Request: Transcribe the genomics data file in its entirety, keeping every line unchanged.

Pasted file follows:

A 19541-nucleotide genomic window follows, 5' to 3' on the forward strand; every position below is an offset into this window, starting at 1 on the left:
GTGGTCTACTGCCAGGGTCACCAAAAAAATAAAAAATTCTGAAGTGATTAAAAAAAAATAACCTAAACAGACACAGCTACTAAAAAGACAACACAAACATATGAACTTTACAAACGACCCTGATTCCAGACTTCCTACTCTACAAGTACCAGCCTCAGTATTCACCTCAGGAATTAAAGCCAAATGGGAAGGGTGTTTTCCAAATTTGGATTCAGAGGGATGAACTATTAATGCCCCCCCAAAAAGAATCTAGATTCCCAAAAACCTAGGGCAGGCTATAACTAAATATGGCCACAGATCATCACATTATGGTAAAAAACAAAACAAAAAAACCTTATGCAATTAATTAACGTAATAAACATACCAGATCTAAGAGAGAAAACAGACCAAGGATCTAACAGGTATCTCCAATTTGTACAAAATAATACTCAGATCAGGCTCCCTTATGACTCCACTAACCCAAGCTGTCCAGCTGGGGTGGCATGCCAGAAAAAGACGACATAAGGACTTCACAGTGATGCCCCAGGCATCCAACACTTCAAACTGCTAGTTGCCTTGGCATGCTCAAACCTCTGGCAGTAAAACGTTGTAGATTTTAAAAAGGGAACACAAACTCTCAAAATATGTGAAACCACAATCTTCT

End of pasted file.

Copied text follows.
A 19541-nucleotide genomic window follows, 5' to 3' on the forward strand; every position below is an offset into this window, starting at 1 on the left:
GTGGTCTACTGCCAGGGTCACCAAAAAAATAAAAAATTCTGAAGTGATTAAAAAAAAATAACCTAAACAGACACAGCTACTAAAAAGACAACACAAACATATGAACTTTACAAACGACCCTGATTCCAGACTTCCTACTCTACAAGTACCAGCCTCAGTATTCACCTCAGGAATTAAAGCCAAATGGGAAGGGTGTTTTCCAAATTTGGATTCAGAGGGATGAACTATTAATGCCCCCCCAAAAAGAATCTAGATTCCCAAAAACCTAGGGCAGGCTATAACTAAATATGGCCACAGATCATCACATTATGGTAAAAAACAAAACAAAAAAACCTTATGCAATTAATTAACGTAATAAACATACCAGATCTAAGAGAGAAAACAGACCAAGGATCTAACAGGTATCTCCAATTTGTACAAAATAATACTCAGATCAGGCTCCCTTATGACTCCACTAACCCAAGCTGTCCAGCTGGGGTGGCATGCCAGAAAAAGACGACATAAGGACTTCACAGTGATGCCCCAGGCATCCAACACTTCAAACTGCTAGTTGCCTTGGCATGCTCAAACCTCTGGCAGTAAAACGTTGTAGATTTTAAAAAGGGAACACAAACTCTCAAAATATGTGAAACCACAATCTTCT